It was Christmas again. Time to put on my nice sweater. My twin sister is putting on her nice dress. As she and I are getting ready to visit our White grandparents. Grandma and Grandpa Stewart. Scottish-Canadian lovely folks who were warm, emotionally distant, yet formally present.
Mom’s ready so we loaded into the “boat”, which was an old green Chevy who kept close ties with call boxes and local mechanics. We’d find our way up the Oakland hills where upper class members of the “Town” resided. Before the Oakland fire, we journeyed up there on special occasions for grandparent visits. These visits were always similar. Starting with a handshake or hug at the door. Chatting with grandpa while grandma finished dinner in the kitchen. Always warm, cozy, and clean in their home.
As it was Christmas, we’d expect presents to open and play with. They were always good for that, and we loved them for it. Not a lot of talk or affection between them and us until we grew older. But as 6 year olds, we took the back seat to my mother. Two black kids. Two mixed kids. The first generation of Black infusion to the always White Stewart family. We found ourselves both a part of their lives, and separated from their social circles where race mixing was still novel.
A large chicken was cut into by grandpa Stewart, the patriarch. And for the next hour we’d listen to stories about the railroads, World War II, and other interests of grandpa. He held court, while my sister and I snickered to grandma’s comments on the far side of the table. The food was always good, flavorful, well proportioned. Obesity was never an option due to our portion sizes, and frowned upon as well. Yet, always dessert afterwards. Soon we’d leave, having put on our coats, given hugs or handshakes, heading back down the hill into the flatlands of Oakland. The ghetto where black lives mattered, and gunshots were cacophonic street notes. The ‘hood welcomed a White mother with her mixed kids, and our unit greeted neighbors with cuteness and pamphlets on joining our Buddhist religion. Both of these were protective measure from the danger around us, and genuine connection points with the good hearts of those living on our street.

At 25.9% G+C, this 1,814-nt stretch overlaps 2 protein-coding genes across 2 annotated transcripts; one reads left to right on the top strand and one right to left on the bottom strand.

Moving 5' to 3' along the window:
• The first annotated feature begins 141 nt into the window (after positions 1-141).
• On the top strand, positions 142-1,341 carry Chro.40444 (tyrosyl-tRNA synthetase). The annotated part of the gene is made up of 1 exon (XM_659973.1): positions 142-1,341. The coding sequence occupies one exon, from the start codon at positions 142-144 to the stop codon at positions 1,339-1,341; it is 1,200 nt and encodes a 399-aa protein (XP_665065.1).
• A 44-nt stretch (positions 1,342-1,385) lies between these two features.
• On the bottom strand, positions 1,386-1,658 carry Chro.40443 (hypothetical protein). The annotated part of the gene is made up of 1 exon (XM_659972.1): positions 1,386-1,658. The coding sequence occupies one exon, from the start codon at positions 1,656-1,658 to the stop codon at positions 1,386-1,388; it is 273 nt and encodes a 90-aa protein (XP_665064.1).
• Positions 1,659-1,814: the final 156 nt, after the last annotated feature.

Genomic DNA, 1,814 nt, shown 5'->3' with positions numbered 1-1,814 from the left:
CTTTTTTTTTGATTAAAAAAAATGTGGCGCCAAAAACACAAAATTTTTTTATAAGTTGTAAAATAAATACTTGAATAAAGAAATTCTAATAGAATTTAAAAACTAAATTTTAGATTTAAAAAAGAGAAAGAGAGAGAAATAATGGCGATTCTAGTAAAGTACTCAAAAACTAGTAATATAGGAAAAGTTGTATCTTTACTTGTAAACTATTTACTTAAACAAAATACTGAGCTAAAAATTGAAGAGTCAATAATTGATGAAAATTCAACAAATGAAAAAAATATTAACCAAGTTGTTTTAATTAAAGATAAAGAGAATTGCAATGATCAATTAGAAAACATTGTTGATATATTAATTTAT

Getting home, sleep would take over after the solid meal and subtle family time. With our new toys being the highlight of the evening, as kids ought to believe. Tomorrow we’d visit grandma Johnny, on our Black side. We never called it our Black side until we learned about
Black, and that people outside of our family cared about such things as race. When that point arrived, race became everything, and the distinctions became important to tell you who I am, by describing their colors.
Waking up, we’d prepare to see grandma Johnny in whatever form we’d prefer. Jeans, t-shirt, and loose sweater were sufficient. The currency where we were headed was love and Southern good eats. Never to be disappointed we found love in abundance upon our arrival. Hugged to death and cheeks sucked by Grandma Johnny we were initiated into the family. Uncles, aunts, new boyfriends, girlfriends, kids from around the way, friends of our cousin were present. “Kids outside, and keep your hands off the walls!” Away we went with our cousin for an hour long adventure of cartoon tag and run-over before we checked back in on the adults inside. Here the informality of dinner, family members eating off of paper plates, sitting on the couch, on floors, or standing. All watching basketball or a recent flick, drinking cool-aid or Pepsi. Laughter rife, smiles plentiful, my father tall and dark, handsome with an off putting sense about him came, wafted in and out of the party. Him and my sister with an odd relationship never to heal, and he and I pressured for connection. Yet loved prevailed, playfulness commanded, and food piled up high in the eyes of children just taller than the table. 2nds, 3rds, of macaroni and cheese, soul food classics, greens, fried chicken, cornbread, biscuits, yams, stuffing, corn, was present. Straight from the South cooking. Grandma Johnny never disappointed. Heaven had a name and it was grandma Johnny’s house on Christmas. Jewel jr. was lauded for getting another plate, and their encouragement was part of the reason for my decision. These gatherings lasted for hours, and eventually with full plates wrapped in tinfoil, we’d journey back on the “boat” to our East Oakland home.
These were our two family experiences growing up, my sister and I, for mixed youngsters of African-American and Scottish-Canadian descent. Both valuable, both shaping our experiences as kids, youth, and as young adults. Today, I still struggle with an African-American identity, and an emerging mixed one. My sister seems to be comfortable as brown and mixed. Forever, I will have a sense of the calmness present our White grandparents house and the fun in my African-American grandma’s home. Both pieces add to my personality. Boisterous and stoic, formal and loving, boundaried and eclectic. All in proper proportion, and unfortunately, sometimes off. However, they all work together to honor my ancestors’ voices. Through this, my ancestors speak through me
My name is Jewel Loe, and I was born in Oakland, California. I am the son of a Scottish-Canadian mother and African-American father. I work in private practice as a psychotherapist, and enjoy hip-hop music and singing.